21 September 2018
A PEARLER OF A WEEK IN PHOTOS

By Luke Street

The Timbavati scenery never seems to fail. So it is understandable that this reserve is considered one of the best game viewing areas across the Greater Kruger system. The past few days have been a roller-coaster of emotions. One of the greatest aspects of this job is seeing the fundamental change in people who experience the wilderness of Africa for the first time. Many guests come to Tanda Tula Safari Camp with certain expectations, but very often those expectations are far exceeded and they see and feel things they never dreamt of. 

The wintery temperatures have all but gone and yet the dramatic starkness of this time of year remains. The bush is parched and in desperate need of rain, something we now hope comes sooner rather than later. As the waterholes dry up and temperatures carry on rising animals such as buffalo are becoming more and more desperate, one such distressed buffalo came to it’s demise as it got stuck in the mud of a drying waterhole. It is not often that hyena claim such a large prey, but on this night they did. Although I was only able to go to this sighting the following day, I can just imagine the scene from the night before as several hyena managed to kill the poor beast as it lay glued in the thick, black mud. Incredibly all that was left at the scene were bones and dust.

Guests have been treated to some truly amazing leopard sightings this week as Marula continues to dominate her domain. The stunning leopardess is host to one of the largest territories I have ever seen a female leopard claim. This, of course, can make her hard to find at times, but when we do locate her she never fails to impress. The image of her ascending a large Knob thorn tree is one of my favourite images, it really sums up her incredible agility and determination. Later in the week we found Marula again, this time she found and killed a brand-new baby steenbok. This sighting was both sad and incredibly powerful, witnessing leopard kills is something truly special, this was only the second I had ever seen, but no matter how hardened a person you are, this is always hard to digest. Nature is indeed a cruel mistress, life gives way for life everyday out here and only the strongest survive.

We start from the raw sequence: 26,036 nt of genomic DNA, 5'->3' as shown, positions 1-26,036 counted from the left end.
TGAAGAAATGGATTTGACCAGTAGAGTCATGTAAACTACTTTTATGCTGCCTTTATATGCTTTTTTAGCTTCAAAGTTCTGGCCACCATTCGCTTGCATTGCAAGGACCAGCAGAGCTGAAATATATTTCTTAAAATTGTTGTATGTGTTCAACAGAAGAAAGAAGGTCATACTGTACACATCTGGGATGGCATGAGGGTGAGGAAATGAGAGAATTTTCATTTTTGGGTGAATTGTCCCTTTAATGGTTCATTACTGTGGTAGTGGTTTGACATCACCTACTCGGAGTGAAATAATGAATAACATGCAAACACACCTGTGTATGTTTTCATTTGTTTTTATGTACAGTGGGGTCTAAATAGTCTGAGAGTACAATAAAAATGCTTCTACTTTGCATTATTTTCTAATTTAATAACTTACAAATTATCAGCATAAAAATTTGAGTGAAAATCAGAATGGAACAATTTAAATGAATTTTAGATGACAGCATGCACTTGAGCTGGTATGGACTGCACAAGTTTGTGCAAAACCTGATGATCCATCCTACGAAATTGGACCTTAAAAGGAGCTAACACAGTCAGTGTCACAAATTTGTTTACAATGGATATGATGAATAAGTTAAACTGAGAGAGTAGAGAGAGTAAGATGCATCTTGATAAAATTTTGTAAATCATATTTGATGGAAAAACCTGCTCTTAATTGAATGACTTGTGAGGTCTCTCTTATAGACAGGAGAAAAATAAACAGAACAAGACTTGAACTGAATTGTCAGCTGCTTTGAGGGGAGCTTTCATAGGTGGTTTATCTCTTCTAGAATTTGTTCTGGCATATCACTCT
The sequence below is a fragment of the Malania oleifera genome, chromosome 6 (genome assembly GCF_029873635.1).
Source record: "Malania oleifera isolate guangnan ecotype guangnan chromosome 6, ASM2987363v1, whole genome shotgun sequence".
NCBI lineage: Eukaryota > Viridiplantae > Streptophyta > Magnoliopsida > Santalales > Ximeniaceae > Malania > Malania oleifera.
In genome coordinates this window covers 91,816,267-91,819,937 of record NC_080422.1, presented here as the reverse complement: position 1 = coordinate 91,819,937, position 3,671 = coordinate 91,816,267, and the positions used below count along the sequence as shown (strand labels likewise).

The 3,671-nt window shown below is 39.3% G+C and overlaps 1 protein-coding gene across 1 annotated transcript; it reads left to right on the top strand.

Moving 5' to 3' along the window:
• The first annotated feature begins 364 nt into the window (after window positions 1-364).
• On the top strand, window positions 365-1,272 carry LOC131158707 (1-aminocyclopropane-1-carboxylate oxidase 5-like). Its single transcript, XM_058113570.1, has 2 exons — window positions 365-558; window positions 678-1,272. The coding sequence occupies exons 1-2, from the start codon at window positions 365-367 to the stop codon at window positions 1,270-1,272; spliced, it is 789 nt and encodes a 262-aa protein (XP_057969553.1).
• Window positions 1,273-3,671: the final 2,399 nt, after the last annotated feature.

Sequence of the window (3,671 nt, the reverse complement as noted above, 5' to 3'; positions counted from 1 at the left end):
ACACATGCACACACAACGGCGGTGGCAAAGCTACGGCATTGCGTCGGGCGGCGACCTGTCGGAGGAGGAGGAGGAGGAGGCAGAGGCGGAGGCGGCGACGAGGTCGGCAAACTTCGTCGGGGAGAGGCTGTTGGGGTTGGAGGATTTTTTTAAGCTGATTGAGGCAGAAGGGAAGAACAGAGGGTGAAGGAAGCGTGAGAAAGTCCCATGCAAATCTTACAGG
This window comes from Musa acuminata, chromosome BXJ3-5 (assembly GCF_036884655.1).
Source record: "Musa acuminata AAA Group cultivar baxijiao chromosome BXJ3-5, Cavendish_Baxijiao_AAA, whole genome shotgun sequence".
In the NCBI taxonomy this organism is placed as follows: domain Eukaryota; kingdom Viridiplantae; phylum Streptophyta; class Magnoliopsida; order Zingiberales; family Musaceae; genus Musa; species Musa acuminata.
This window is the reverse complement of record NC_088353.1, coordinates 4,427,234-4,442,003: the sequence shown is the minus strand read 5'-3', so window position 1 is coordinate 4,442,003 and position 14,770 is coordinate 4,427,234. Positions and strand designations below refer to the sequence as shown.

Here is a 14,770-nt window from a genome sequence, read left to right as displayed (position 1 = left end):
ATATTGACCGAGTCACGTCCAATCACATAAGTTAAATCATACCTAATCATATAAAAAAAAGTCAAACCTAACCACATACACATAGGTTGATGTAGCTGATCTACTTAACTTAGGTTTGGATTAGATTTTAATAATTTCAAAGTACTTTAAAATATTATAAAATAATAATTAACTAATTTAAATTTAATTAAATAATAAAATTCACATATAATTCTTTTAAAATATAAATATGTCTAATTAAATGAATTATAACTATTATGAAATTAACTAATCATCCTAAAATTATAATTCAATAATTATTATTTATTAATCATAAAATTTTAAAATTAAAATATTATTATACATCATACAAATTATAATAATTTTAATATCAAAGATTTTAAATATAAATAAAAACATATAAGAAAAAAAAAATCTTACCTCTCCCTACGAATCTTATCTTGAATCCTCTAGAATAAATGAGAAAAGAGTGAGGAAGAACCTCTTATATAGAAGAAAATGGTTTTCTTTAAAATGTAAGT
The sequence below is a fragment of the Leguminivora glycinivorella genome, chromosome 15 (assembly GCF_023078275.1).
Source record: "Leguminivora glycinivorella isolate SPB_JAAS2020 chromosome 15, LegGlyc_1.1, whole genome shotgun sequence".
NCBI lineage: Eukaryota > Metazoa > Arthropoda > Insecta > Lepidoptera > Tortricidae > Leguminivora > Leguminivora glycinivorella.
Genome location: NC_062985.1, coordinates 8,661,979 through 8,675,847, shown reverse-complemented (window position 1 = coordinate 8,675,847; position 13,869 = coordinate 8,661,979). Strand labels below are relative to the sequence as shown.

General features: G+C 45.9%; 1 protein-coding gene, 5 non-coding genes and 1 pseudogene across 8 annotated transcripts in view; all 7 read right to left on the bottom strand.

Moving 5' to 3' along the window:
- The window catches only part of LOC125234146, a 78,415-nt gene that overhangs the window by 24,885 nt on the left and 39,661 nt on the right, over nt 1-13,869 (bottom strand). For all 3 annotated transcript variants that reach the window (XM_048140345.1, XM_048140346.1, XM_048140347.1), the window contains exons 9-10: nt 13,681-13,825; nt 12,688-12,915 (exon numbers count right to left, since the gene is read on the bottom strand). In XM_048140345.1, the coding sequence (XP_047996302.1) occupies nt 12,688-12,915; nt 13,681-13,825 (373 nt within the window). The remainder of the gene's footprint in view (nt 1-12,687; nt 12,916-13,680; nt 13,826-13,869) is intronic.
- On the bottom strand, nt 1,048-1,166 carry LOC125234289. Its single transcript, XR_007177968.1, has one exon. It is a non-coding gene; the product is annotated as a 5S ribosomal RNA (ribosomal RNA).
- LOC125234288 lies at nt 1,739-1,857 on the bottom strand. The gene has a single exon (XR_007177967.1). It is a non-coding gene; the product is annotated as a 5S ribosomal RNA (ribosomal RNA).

The general game has been very good with some great giraffe, kudu and bird sightings. The Pearl Spotted Owlet was particularly fun to spend time with from a photographic aspect. Another highlight was watching a Saddle billed stork,at a nearby waterhole, bullying a poor little Hammerkop who was totally unperturbed and carried on looking for his next meal.

Lastly, we ended the week with anespecially notable sighting of mating lions! One of the young Rothsay females is currently hanging out with whowe believe to be the Black Dam male, a relatively new lion to thearea, having moved in from the west. I wait with baited breath to see how our local males, The Mbiris, react to this imposter!

Until next time, happy snapping!

 

 


 

 

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